Q. What does Judaism say about climate change?
A. Judaism believes that the world and all that is in it, including man, was brought into being by a wise and generous Creator, who placed the whole creation in man’s hands “to work it and to guard it” (B’reshit 2:15).
In working with and on the world, man has achieved great things, but he has not always protected his environment and its resources from despoilment, destruction and devastation.
It is not only that the growth of the human population, beginning with one Adam and rising to the present figure of more than seven billion, has placed a strain on the environment, but man has often over-exploited the world’s resources even to the point of near extinction, for the sake of financial, industrial and political gain.
The result has sometimes been blithe neglect of the interests of future generations, who look to their predecessors for a functioning, good quality world.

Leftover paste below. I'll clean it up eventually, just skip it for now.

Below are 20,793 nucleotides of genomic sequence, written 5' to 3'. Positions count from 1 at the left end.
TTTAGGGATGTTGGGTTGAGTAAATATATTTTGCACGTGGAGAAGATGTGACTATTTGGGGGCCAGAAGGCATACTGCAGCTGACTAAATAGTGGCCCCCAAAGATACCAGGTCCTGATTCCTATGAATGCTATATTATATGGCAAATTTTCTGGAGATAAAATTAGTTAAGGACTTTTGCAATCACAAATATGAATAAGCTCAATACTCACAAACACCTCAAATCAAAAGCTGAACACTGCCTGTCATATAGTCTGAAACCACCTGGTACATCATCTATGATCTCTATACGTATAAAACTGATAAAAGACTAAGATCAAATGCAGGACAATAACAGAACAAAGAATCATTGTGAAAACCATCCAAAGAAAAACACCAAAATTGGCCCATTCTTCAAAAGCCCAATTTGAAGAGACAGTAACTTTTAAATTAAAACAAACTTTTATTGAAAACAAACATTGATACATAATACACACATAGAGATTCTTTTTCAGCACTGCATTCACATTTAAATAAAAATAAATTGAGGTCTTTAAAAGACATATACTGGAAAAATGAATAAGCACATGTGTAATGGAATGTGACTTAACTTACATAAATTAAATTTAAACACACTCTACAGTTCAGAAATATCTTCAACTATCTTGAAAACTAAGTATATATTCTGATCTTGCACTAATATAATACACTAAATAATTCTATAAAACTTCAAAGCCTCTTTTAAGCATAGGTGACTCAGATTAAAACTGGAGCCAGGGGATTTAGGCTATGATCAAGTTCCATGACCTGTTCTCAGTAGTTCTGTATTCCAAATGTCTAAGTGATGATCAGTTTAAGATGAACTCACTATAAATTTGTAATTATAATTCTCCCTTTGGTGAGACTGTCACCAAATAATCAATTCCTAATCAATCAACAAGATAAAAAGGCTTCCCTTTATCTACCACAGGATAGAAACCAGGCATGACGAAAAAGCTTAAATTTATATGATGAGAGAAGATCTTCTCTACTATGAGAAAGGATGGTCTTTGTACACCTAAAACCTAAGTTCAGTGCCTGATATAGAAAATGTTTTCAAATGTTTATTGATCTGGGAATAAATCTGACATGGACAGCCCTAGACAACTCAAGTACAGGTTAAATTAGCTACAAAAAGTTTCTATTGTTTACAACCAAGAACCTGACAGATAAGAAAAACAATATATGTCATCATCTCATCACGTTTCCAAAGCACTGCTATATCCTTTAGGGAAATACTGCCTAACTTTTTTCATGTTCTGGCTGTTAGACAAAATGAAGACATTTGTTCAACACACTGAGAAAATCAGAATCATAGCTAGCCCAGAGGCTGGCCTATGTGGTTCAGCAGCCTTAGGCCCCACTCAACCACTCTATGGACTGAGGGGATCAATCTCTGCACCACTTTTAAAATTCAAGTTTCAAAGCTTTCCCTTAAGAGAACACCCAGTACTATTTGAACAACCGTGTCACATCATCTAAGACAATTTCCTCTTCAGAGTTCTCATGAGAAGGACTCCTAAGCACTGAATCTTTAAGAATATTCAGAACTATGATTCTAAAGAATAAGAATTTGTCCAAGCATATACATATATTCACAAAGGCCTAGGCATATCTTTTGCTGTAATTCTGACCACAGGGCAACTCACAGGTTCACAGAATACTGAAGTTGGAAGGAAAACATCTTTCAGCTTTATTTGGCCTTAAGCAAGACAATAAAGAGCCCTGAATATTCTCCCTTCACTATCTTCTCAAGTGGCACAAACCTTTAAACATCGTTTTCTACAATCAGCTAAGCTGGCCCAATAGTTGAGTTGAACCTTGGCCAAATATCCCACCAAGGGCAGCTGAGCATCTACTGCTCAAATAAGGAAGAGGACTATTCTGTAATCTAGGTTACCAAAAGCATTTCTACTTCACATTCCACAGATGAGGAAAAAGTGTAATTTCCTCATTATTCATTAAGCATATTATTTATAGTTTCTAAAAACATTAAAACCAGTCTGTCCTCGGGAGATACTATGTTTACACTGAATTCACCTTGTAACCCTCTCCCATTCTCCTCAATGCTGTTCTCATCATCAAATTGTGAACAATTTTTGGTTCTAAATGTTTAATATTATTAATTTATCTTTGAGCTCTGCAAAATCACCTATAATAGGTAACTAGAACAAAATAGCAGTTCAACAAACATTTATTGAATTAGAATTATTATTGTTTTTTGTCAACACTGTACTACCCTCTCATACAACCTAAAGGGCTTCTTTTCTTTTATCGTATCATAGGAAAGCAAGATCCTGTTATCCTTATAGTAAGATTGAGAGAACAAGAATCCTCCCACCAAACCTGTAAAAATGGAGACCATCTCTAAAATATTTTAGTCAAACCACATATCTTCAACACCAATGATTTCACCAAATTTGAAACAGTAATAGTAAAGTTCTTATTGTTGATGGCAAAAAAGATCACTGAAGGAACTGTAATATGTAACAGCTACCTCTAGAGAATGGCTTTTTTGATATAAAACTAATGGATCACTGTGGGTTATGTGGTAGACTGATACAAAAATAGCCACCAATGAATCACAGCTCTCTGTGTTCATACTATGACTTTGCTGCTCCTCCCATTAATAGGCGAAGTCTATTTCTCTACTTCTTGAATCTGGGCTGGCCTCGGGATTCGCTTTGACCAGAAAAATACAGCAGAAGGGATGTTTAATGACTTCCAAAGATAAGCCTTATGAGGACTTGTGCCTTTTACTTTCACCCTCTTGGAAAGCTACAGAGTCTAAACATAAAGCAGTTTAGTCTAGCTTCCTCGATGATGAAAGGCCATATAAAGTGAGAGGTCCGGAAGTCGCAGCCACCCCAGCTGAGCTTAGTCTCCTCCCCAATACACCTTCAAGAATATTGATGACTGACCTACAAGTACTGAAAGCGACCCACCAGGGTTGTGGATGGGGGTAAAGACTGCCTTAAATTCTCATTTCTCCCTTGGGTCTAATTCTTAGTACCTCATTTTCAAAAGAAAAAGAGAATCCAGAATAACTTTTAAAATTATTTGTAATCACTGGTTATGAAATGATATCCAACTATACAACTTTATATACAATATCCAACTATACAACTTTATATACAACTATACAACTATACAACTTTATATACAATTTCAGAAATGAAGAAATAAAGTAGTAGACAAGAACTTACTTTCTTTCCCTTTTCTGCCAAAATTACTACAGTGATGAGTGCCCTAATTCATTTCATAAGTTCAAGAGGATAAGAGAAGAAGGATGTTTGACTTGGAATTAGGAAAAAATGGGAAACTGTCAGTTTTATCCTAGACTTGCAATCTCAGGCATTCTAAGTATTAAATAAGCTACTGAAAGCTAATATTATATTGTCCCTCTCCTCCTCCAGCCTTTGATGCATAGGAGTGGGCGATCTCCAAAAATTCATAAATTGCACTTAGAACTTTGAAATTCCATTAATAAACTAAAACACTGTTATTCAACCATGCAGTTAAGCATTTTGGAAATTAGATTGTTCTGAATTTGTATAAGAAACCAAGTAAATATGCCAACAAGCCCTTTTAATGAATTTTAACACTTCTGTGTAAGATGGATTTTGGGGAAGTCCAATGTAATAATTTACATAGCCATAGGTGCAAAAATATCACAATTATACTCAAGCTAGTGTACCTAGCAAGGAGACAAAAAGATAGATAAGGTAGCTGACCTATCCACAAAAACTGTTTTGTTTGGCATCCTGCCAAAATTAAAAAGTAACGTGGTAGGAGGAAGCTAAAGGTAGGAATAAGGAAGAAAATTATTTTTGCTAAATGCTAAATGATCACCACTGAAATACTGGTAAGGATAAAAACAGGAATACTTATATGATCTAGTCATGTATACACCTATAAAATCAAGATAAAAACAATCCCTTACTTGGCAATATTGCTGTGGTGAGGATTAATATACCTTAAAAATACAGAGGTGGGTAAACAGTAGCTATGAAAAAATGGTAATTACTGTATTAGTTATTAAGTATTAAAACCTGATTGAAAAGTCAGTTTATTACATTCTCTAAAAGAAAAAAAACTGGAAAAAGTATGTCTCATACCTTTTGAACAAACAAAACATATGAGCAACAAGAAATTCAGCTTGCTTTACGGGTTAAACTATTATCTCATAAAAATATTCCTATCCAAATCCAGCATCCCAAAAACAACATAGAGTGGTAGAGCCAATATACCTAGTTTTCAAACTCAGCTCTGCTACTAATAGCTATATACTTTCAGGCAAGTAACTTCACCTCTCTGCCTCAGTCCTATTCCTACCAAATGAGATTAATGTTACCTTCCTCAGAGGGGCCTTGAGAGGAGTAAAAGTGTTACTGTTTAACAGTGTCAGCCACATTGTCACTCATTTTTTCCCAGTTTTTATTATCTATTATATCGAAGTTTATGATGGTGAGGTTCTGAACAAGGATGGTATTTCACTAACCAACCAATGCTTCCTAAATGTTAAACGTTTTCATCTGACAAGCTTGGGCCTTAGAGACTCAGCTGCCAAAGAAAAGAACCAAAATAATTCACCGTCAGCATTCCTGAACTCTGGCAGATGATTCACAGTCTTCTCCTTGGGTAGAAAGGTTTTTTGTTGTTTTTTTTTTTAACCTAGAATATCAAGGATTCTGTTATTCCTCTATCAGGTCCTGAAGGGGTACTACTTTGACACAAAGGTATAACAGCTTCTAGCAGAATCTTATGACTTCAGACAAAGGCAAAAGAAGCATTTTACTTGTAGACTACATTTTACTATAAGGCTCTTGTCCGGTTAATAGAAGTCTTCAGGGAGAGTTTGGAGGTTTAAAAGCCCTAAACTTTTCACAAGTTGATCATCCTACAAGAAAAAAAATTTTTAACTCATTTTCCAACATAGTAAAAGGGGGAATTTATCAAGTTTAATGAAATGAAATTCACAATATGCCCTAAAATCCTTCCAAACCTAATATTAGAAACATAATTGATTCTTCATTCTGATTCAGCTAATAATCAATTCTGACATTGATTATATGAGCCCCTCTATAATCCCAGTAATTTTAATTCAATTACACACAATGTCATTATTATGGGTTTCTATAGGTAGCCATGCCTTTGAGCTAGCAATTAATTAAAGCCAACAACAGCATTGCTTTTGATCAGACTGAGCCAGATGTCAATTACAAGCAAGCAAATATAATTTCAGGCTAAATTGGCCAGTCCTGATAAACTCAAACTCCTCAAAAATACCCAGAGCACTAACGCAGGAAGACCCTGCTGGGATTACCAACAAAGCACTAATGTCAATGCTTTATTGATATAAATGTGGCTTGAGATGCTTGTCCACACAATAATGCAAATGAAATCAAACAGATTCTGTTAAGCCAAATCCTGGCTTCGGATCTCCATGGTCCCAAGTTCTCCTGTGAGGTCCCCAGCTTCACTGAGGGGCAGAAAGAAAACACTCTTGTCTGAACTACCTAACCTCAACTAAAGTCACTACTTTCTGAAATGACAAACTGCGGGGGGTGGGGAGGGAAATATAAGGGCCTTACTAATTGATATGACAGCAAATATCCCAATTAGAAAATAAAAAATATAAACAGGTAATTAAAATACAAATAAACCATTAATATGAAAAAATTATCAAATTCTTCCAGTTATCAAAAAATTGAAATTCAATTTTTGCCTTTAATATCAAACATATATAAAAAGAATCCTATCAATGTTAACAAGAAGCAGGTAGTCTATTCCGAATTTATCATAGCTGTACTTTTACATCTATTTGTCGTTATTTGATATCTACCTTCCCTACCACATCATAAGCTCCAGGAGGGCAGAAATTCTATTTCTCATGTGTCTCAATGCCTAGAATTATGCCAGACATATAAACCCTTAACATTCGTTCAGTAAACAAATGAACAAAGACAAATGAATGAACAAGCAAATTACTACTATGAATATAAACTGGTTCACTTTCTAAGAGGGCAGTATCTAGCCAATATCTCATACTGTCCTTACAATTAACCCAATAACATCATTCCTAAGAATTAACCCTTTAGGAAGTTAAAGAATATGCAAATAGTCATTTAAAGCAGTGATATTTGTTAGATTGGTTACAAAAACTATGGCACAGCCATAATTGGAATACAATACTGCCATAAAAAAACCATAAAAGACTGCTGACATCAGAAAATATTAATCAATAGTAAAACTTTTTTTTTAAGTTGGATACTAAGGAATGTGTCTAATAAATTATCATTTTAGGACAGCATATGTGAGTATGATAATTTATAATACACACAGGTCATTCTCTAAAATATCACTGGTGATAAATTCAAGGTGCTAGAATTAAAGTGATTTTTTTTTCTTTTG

A famous Talmudic story about concern for future generations refers specifically to one who plants a tree even though the planter will not personally benefit from its fruit.
The Bible insists that we do not own nature or the world. It says, “The earth is the Lord’s and all that is in it” (Psalm 24:1). We are merely tenants and trustees, with a moral responsibility to maintain global sustainability.
This involves preserving the balance of nature. Animals, trees, crops and even the sunshine and rain must not be placed in jeopardy.
The balance of the climate must also be protected. After the destruction of the great flood, Noah and mankind were promised, “seed-time and harvest, cold and heat, summer and winter and day and night shall not cease” (B’reshit 8:22).
This verse prescribes an obligation on humanity as much as a serving as a Divine promise.